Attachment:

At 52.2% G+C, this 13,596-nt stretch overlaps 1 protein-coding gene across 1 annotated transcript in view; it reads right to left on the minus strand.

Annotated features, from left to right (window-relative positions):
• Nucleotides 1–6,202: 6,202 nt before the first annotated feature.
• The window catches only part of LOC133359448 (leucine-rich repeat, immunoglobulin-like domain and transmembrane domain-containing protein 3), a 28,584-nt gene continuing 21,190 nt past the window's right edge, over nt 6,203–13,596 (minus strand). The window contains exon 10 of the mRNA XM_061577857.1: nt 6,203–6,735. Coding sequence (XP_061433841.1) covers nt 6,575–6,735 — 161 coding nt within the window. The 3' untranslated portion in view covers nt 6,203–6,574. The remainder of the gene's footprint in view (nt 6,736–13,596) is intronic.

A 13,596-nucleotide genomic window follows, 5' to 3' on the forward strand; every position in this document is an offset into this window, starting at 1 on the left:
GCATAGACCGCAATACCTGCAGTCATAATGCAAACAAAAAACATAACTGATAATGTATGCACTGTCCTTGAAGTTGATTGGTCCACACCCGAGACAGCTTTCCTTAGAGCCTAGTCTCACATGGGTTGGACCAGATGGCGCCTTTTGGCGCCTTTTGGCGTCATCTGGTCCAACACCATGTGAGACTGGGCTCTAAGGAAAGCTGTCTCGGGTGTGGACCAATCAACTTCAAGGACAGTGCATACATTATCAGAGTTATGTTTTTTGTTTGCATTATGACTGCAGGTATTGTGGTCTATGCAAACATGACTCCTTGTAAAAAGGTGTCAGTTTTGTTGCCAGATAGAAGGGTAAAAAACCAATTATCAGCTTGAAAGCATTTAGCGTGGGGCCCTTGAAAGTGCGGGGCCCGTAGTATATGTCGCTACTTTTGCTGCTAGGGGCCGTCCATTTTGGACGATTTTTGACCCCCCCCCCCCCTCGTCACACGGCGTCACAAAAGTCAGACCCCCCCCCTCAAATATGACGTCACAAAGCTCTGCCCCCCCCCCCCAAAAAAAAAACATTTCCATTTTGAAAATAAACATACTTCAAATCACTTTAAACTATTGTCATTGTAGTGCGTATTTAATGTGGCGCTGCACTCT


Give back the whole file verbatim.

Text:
At 52.2% G+C, this 13,596-nt stretch overlaps 1 protein-coding gene across 1 annotated transcript in view; it reads right to left on the minus strand.

Annotated features, from left to right (window-relative positions):
• Nucleotides 1–6,202: 6,202 nt before the first annotated feature.
• The window catches only part of LOC133359448 (leucine-rich repeat, immunoglobulin-like domain and transmembrane domain-containing protein 3), a 28,584-nt gene continuing 21,190 nt past the window's right edge, over nt 6,203–13,596 (minus strand). The window contains exon 10 of the mRNA XM_061577857.1: nt 6,203–6,735. Coding sequence (XP_061433841.1) covers nt 6,575–6,735 — 161 coding nt within the window. The 3' untranslated portion in view covers nt 6,203–6,574. The remainder of the gene's footprint in view (nt 6,736–13,596) is intronic.

A 13,596-nucleotide genomic window follows, 5' to 3' on the forward strand; every position in this document is an offset into this window, starting at 1 on the left:
GCATAGACCGCAATACCTGCAGTCATAATGCAAACAAAAAACATAACTGATAATGTATGCACTGTCCTTGAAGTTGATTGGTCCACACCCGAGACAGCTTTCCTTAGAGCCTAGTCTCACATGGGTTGGACCAGATGGCGCCTTTTGGCGCCTTTTGGCGTCATCTGGTCCAACACCATGTGAGACTGGGCTCTAAGGAAAGCTGTCTCGGGTGTGGACCAATCAACTTCAAGGACAGTGCATACATTATCAGAGTTATGTTTTTTGTTTGCATTATGACTGCAGGTATTGTGGTCTATGCAAACATGACTCCTTGTAAAAAGGTGTCAGTTTTGTTGCCAGATAGAAGGGTAAAAAACCAATTATCAGCTTGAAAGCATTTAGCGTGGGGCCCTTGAAAGTGCGGGGCCCGTAGTATATGTCGCTACTTTTGCTGCTAGGGGCCGTCCATTTTGGACGATTTTTGACCCCCCCCCCCCCTCGTCACACGGCGTCACAAAAGTCAGACCCCCCCCCTCAAATATGACGTCACAAAGCTCTGCCCCCCCCCCCCAAAAAAAAAACATTTCCATTTTGAAAATAAACATACTTCAAATCACTTTAAACTATTGTCATTGTAGTGCGTATTTAATGTGGCGCTGCACTCT